On the ferry ride from the mainland to the island, Francis, the social worker who runs the school for orphans on Rusinga Island in western Kenya, told me more about his story.
Rusinga Island is on Lake Victoria, which is the largest lake in Africa, measuring 28,000 square miles. It has 3,000 miles of shoreline, shared by Ugananda, Kenya and Tanzania. Because of the the size of the lake and the extent of the shoreline, the main occupation here is fishing.
When we got to the waterfront where we were to catch the ferry, I saw all these wooden fishing boats bobbing gently in the water, and it reminded me of the Sea of Galilee in Israel where I visited last summer — the place where Jesus found Peter and Andrew and told them to leave their nets and come be fishers of men.
Once we were on the ferry, Francis told me the story of the orphanage and school he started.
In 2009, he was working in the fishing industry on the shore when he saw two dozen young children hanging out on the beach, and wondered why they weren’t in school, but didn’t think much of it. Until the following week, when he was at a different fishing village, and saw the same thing — school-aged children hanging out at the lake when they should have been in school.
The next time he was in his hometown, he went to the children on the beach and asked WHY they weren’t in school. One said his parents had died of AIDS, and now he couldn’t afford to pay the school fees that schools in Kenya require. The next boy said his father had died of AIDS, and his mother could pay his school fee but couldn’t afford to buy him the required uniform. The next child said she had several infant or toddler aged siblings, and they lived with their grandma because their parents had died of AIDS. Her grandma kept her home from school to help with childcare and housework.
As he went around the circle, the answers were different, but had the same root: children who had lost parents to AIDS and were left without the necessary resources to attend school.
Francis said something in his spirit stirred, and he felt very clearly that he was supposed to teach them. He had a background in social work but had no experience in education….and yet….
He asked the students to meet him in an abandoned building the following Monday morning. He was sure that they wouldn’t come, but he showed up just in case. Nearly 30 children were there waiting for him, eager to learn and even more eager for the food he’d promised to give them for breakfast if they came.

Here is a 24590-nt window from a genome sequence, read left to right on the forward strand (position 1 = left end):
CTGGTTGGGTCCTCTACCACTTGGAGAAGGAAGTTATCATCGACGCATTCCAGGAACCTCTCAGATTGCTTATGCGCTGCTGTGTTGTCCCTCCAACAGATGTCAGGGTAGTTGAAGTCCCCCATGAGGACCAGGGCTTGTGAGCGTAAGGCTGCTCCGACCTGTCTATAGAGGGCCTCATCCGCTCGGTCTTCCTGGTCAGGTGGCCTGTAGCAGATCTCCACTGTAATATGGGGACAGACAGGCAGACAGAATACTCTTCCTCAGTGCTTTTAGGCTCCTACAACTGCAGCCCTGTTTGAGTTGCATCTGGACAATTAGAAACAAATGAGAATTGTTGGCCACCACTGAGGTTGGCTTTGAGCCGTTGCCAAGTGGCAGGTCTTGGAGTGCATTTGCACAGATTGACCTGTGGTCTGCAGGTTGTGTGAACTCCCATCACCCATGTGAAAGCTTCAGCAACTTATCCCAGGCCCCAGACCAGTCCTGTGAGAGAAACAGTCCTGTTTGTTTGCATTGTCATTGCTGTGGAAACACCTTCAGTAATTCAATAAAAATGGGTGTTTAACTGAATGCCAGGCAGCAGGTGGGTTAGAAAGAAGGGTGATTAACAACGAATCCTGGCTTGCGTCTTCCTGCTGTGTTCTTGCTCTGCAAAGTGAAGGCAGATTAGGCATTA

The room was not set up as a classroom. There were no desks or chairs, no chalkboard or eraser, no books or paper or writing utensils.
So, with one book and one pencil he’d brought with them, Francis began to teach.
The next day, he was sure the children wouldn’t return because who would go to school without being required to — especially when they could spend the day at the lake? He was so sure they wouldn’t come that he didn’t show up either.
His father-in-law, who lived near the abandoned building, called him at 9 a.m. “Francis, there are so many children here,” he said. “And they tell me they’re all waiting for you?”
Francis quickly made his way there….and every morning after that. He went around the town asking people to contribute whatever change they could afford, and went and bought the students paper and pencils. He and his wife, who themselves were struggling financially, spent their own money to buy enough food to feed the children breakfast every morning. If he and his wife were able to find extra work, sometimes they had enough to feed the children lunch.
“Otherwise, they ate nothing,” Francis said. “They sleep outside or go to a distant relative’s house, and there is no food. There is nothing to eat.”
The school kept going, and he felt strongly that this was his calling. So he approached the owner of the abandoned building, which he calls “the place with three doors” because there are 3 main doors that lead inside. He said, “I don’t know how I’m going to pay for it, but I’m going to rent this building from you.” And he did. And, though sometimes the money came at the very last minute, he always had enough money to pay rent.
He and his family cleaned up the building as best they could, and had an official “move-in” day with the 50 children who were now regularly attending the school.
They christened the school, “Alekii” which is Swahili for “I have a dream.”